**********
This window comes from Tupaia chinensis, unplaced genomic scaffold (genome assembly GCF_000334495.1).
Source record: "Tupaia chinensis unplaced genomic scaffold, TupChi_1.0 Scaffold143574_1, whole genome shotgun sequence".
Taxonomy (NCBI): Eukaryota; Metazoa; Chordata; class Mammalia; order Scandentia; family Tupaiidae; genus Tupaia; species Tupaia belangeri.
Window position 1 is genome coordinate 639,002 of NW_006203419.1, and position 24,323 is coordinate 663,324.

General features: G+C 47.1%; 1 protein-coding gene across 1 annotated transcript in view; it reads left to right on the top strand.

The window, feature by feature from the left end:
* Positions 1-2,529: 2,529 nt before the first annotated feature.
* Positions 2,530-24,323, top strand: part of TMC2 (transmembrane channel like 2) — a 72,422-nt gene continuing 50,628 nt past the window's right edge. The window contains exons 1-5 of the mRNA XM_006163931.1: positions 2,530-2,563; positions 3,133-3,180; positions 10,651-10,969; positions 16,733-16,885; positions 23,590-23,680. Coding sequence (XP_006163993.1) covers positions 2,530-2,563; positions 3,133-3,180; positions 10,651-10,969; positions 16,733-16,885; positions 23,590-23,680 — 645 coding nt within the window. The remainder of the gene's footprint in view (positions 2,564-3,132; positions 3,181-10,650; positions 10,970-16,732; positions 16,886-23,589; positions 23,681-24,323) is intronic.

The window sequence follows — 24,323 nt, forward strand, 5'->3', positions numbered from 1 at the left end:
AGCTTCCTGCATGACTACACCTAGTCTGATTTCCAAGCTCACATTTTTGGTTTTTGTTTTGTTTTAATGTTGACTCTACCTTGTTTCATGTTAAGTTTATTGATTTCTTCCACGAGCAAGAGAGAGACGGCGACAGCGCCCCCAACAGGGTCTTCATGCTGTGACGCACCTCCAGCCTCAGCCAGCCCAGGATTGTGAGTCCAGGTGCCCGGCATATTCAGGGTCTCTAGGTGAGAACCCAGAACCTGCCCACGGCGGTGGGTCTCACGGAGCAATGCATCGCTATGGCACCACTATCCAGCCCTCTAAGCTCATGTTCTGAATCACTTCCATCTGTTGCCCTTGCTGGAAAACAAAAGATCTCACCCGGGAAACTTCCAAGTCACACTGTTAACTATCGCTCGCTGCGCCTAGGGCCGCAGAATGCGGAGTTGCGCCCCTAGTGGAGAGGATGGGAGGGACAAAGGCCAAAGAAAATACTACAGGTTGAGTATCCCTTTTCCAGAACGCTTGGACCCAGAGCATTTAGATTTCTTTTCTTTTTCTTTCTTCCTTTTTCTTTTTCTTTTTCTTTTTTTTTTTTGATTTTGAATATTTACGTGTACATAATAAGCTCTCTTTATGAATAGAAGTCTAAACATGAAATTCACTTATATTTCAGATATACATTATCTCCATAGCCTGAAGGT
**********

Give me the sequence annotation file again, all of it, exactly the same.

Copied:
This window comes from Tupaia chinensis, unplaced genomic scaffold (genome assembly GCF_000334495.1).
Source record: "Tupaia chinensis unplaced genomic scaffold, TupChi_1.0 Scaffold143574_1, whole genome shotgun sequence".
Taxonomy (NCBI): Eukaryota; Metazoa; Chordata; class Mammalia; order Scandentia; family Tupaiidae; genus Tupaia; species Tupaia belangeri.
Window position 1 is genome coordinate 639,002 of NW_006203419.1, and position 24,323 is coordinate 663,324.

General features: G+C 47.1%; 1 protein-coding gene across 1 annotated transcript in view; it reads left to right on the top strand.

The window, feature by feature from the left end:
* Positions 1-2,529: 2,529 nt before the first annotated feature.
* Positions 2,530-24,323, top strand: part of TMC2 (transmembrane channel like 2) — a 72,422-nt gene continuing 50,628 nt past the window's right edge. The window contains exons 1-5 of the mRNA XM_006163931.1: positions 2,530-2,563; positions 3,133-3,180; positions 10,651-10,969; positions 16,733-16,885; positions 23,590-23,680. Coding sequence (XP_006163993.1) covers positions 2,530-2,563; positions 3,133-3,180; positions 10,651-10,969; positions 16,733-16,885; positions 23,590-23,680 — 645 coding nt within the window. The remainder of the gene's footprint in view (positions 2,564-3,132; positions 3,181-10,650; positions 10,970-16,732; positions 16,886-23,589; positions 23,681-24,323) is intronic.

The window sequence follows — 24,323 nt, forward strand, 5'->3', positions numbered from 1 at the left end:
AGCTTCCTGCATGACTACACCTAGTCTGATTTCCAAGCTCACATTTTTGGTTTTTGTTTTGTTTTAATGTTGACTCTACCTTGTTTCATGTTAAGTTTATTGATTTCTTCCACGAGCAAGAGAGAGACGGCGACAGCGCCCCCAACAGGGTCTTCATGCTGTGACGCACCTCCAGCCTCAGCCAGCCCAGGATTGTGAGTCCAGGTGCCCGGCATATTCAGGGTCTCTAGGTGAGAACCCAGAACCTGCCCACGGCGGTGGGTCTCACGGAGCAATGCATCGCTATGGCACCACTATCCAGCCCTCTAAGCTCATGTTCTGAATCACTTCCATCTGTTGCCCTTGCTGGAAAACAAAAGATCTCACCCGGGAAACTTCCAAGTCACACTGTTAACTATCGCTCGCTGCGCCTAGGGCCGCAGAATGCGGAGTTGCGCCCCTAGTGGAGAGGATGGGAGGGACAAAGGCCAAAGAAAATACTACAGGTTGAGTATCCCTTTTCCAGAACGCTTGGACCCAGAGCATTTAGATTTCTTTTCTTTTTCTTTCTTCCTTTTTCTTTTTCTTTTTCTTTTTTTTTTTTGATTTTGAATATTTACGTGTACATAATAAGCTCTCTTTATGAATAGAAGTCTAAACATGAAATTCACTTATATTTCAGATATACATTATCTCCATAGCCTGAAGGT